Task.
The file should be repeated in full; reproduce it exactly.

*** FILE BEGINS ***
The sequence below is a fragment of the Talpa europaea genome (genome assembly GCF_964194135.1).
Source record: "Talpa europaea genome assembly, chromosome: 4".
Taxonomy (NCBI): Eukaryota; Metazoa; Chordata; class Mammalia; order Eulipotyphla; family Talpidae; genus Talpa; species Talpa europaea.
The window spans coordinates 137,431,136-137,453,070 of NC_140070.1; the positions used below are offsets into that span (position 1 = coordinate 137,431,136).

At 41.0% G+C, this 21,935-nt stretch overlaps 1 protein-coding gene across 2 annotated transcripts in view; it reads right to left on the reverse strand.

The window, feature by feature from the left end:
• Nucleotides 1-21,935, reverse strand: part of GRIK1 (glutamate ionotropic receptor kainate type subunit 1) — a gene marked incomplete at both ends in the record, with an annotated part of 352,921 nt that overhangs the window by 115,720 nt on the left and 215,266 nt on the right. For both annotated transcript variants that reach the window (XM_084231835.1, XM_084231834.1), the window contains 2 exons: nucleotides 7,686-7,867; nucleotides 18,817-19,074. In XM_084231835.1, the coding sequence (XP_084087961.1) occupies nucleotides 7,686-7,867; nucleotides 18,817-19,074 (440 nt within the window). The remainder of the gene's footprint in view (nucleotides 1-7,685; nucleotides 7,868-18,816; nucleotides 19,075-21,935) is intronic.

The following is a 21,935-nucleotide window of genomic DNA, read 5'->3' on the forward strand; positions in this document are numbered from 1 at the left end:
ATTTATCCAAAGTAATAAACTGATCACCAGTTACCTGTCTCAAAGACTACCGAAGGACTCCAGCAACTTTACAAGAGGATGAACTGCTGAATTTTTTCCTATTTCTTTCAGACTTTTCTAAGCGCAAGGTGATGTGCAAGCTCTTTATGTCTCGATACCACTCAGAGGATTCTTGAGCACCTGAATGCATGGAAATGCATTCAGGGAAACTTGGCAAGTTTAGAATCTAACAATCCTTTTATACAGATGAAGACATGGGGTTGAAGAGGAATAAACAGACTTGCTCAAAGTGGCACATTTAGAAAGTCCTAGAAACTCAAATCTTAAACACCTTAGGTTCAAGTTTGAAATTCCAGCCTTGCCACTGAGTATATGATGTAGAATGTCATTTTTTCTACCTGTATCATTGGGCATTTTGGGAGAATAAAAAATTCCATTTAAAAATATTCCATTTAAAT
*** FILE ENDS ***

The sequence below is a fragment of the Talpa europaea genome (genome assembly GCF_964194135.1).
Source record: "Talpa europaea genome assembly, chromosome: 4".
Taxonomy (NCBI): Eukaryota; Metazoa; Chordata; class Mammalia; order Eulipotyphla; family Talpidae; genus Talpa; species Talpa europaea.
The window spans coordinates 137,431,136-137,453,070 of NC_140070.1; the positions used below are offsets into that span (position 1 = coordinate 137,431,136).

At 41.0% G+C, this 21,935-nt stretch overlaps 1 protein-coding gene across 2 annotated transcripts in view; it reads right to left on the reverse strand.

The window, feature by feature from the left end:
• Nucleotides 1-21,935, reverse strand: part of GRIK1 (glutamate ionotropic receptor kainate type subunit 1) — a gene marked incomplete at both ends in the record, with an annotated part of 352,921 nt that overhangs the window by 115,720 nt on the left and 215,266 nt on the right. For both annotated transcript variants that reach the window (XM_084231835.1, XM_084231834.1), the window contains 2 exons: nucleotides 7,686-7,867; nucleotides 18,817-19,074. In XM_084231835.1, the coding sequence (XP_084087961.1) occupies nucleotides 7,686-7,867; nucleotides 18,817-19,074 (440 nt within the window). The remainder of the gene's footprint in view (nucleotides 1-7,685; nucleotides 7,868-18,816; nucleotides 19,075-21,935) is intronic.

The following is a 21,935-nucleotide window of genomic DNA, read 5'->3' on the forward strand; positions in this document are numbered from 1 at the left end:
ATTTATCCAAAGTAATAAACTGATCACCAGTTACCTGTCTCAAAGACTACCGAAGGACTCCAGCAACTTTACAAGAGGATGAACTGCTGAATTTTTTCCTATTTCTTTCAGACTTTTCTAAGCGCAAGGTGATGTGCAAGCTCTTTATGTCTCGATACCACTCAGAGGATTCTTGAGCACCTGAATGCATGGAAATGCATTCAGGGAAACTTGGCAAGTTTAGAATCTAACAATCCTTTTATACAGATGAAGACATGGGGTTGAAGAGGAATAAACAGACTTGCTCAAAGTGGCACATTTAGAAAGTCCTAGAAACTCAAATCTTAAACACCTTAGGTTCAAGTTTGAAATTCCAGCCTTGCCACTGAGTATATGATGTAGAATGTCATTTTTTCTACCTGTATCATTGGGCATTTTGGGAGAATAAAAAATTCCATTTAAAAATATTCCATTTAAAT